Feature :: The Chimes They Are A-Changin'

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The Chimes They Are A-Changin'

Garry Kvistad ’71 has followed his passion to craft a career from diverse musical
instruments and influences.

by Sally Parker
Photo by John Kleinhans

Massive circus banners wrap around the walls and soar to the ceiling of Garry Kvistad’s percussion workshop. They bear images of the world’s largest snake, Pygmy village, and Eko and Iko, the sheep-headed men. Kvistad ’71 bought them at auction from a defunct music museum several years ago, along with a 1926 Wurlitzer military band organ, the kind used in carousels. He reaches for the switch and asks me to step back. Out blasts a march—all bass drum, woodwinds, and horns. I feel like cheering.

Kvistad is grinning. He picks up a mallet and trots out Bach’s Fugue in E-flat Major on a nearby vibraphone. He says he fell in love with the instrument as a child, listening to his older brother play. He then walks across the room, where coworkers are assembling his latest creation—a massive stand made of iron pipes that he calls his indoor carillon. When completed for a “Garry and Friends” percussion concert in a month, the mammoth instrument will fill both stage and ceiling with hundreds of bells and chimes. By striking gongs and pulling on ropes that jingle the chimes, Kvistad plays Bach’s Prelude in C. He calls the upcoming show his dream.

Kvistad knows about chasing down a dream. As a Grammy award-winning percussionist, he founded and built Woodstock Percussion, Inc., a wind chime and instrument company respected worldwide for its innovative designs and quality products. His friends say he’s achieved the kind of sweet success that occurs when people listen to their instincts. His employees love him; his
wife and daughters share his creative bent; his fans can’t get enough.

Photo GalleryWoodstock Percussion is a 107,000-square-foot facility tucked in the Catskill Mountains of upstate New York. Kvistad’s office is adjacent to a cramped conference room adorned with concert posters and photographs of his jamming musician buddies. The company’s famed wind chimes hang from the ceiling, and small gongs and drums rest atop bookshelves crammed with magazines and papers. Kvistad seems delightedly puzzled when asked how he has carved out a life so perfectly suited to his musical and business sensibilities.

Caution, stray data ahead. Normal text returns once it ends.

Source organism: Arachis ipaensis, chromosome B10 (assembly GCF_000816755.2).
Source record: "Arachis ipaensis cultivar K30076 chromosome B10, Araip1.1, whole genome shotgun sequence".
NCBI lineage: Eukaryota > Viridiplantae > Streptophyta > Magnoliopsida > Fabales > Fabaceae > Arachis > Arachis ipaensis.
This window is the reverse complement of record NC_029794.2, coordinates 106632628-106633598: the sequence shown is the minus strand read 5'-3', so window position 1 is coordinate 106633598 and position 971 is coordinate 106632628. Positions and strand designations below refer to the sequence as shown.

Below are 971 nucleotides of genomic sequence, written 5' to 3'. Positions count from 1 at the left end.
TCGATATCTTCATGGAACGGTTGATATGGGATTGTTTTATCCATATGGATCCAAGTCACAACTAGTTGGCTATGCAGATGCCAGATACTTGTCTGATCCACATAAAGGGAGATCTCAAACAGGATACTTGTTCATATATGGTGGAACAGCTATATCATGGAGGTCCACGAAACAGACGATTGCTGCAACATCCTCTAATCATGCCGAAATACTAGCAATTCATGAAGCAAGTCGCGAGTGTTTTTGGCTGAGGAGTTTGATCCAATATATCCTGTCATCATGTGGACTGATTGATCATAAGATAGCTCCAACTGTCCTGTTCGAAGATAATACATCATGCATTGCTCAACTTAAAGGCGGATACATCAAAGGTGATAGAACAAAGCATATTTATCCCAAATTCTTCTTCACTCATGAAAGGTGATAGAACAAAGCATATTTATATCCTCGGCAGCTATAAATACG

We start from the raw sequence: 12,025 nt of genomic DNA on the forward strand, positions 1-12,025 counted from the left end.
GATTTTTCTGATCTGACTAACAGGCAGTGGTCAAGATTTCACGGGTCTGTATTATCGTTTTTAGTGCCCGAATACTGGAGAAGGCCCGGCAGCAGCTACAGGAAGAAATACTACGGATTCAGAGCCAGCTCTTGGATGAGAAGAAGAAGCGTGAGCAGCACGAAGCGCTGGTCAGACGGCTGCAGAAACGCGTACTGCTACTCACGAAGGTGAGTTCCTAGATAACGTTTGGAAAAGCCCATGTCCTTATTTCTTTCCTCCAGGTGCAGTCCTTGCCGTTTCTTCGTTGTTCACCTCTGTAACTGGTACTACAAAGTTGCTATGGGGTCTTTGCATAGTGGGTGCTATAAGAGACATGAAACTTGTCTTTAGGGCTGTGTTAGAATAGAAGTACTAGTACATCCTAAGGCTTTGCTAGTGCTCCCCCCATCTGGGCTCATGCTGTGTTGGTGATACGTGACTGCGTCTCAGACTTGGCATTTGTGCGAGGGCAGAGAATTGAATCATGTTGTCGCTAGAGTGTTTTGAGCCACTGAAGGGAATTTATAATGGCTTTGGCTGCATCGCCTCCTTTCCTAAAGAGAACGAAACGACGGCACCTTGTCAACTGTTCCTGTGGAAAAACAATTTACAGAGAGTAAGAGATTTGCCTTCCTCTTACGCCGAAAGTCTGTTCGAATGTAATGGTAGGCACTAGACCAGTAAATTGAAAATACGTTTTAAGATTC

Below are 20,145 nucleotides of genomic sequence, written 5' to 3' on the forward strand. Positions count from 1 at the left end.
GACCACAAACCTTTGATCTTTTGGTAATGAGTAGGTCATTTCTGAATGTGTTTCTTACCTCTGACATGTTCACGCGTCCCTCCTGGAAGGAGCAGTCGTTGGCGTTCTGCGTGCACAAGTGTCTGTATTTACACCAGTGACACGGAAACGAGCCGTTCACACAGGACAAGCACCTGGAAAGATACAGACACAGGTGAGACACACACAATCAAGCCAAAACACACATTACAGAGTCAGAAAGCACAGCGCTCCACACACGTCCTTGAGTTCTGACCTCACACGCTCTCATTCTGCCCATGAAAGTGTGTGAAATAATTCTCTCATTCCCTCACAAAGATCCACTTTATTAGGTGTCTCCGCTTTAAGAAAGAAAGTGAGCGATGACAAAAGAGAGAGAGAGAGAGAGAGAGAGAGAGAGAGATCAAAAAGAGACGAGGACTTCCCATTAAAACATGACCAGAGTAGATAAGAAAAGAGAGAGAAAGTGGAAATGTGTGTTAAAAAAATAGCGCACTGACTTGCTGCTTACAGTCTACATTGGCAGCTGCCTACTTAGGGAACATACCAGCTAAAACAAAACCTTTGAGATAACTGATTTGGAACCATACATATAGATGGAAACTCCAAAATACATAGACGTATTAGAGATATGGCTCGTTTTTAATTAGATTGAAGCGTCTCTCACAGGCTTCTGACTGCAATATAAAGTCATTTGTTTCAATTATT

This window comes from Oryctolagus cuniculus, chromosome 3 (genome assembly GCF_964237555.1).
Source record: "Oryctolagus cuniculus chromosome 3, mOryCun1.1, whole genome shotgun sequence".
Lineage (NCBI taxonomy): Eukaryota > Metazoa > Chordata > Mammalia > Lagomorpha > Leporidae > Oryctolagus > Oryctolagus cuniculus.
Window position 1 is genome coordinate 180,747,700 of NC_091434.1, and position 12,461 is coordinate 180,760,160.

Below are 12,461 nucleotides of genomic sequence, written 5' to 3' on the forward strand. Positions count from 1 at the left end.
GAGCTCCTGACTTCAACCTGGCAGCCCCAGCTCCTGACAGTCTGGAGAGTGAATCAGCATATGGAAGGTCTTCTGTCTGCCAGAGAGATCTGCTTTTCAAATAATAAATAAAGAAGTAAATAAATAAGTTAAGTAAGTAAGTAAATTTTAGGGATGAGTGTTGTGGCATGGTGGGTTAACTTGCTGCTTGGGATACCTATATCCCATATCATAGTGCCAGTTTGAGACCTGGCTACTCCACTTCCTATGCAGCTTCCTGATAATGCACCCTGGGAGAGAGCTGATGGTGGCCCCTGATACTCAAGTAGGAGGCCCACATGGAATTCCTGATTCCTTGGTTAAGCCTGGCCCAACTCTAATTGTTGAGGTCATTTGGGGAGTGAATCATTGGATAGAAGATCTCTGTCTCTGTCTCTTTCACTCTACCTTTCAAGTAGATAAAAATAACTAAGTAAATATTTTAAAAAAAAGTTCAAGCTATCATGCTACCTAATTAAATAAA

“I didn’t want to use music as a way to make a living per se,” he says. “I wanted instead to focus on the type of music I liked to play.”

Which means that today he is racing to hammer together his monstrous carillon and plan a show packed with big-name musicians. Mark Stewart, for one, who is Paul Simon’s lead guitar player and backup singer and who will make his Woodstock debut with this performance. Kvistad has also enlisted large “sound sculptures” by French artists François and Bernard Baschet, as well as a Bach piece arranged by his brother, Rick.

It was Rick ’65, six years Kvistad’s senior and a timpanist for the San Francisco Opera, who turned Garry on to the classical period of percussion: the 1930s and ’40s, when Western percussion met the East. At Interlochen Arts Academy, Garry fell in love with the Eastern-influenced jazz of Miles Davis and John Coltrane; with Lou Harrison, who was shaped by Chinese opera; and with John Cage, whose music reflects Zen Buddhism. He worships Harry Partch, whose nonconventional instruments and compositions boast overtones from Asia, the Middle East, and Africa.

By the time he enrolled in Oberlin’s Conservatory of Music in the late 1960s, Kvistad had been bitten by the world beat. At Oberlin, he studied with Cleveland Orchestra timpanist Cloyd Duff, known for teaching percussion techniques that require special mallets and for showing his students how to make them. Here, Kvistad found his niche in building and repairing the very instruments he loved to play.

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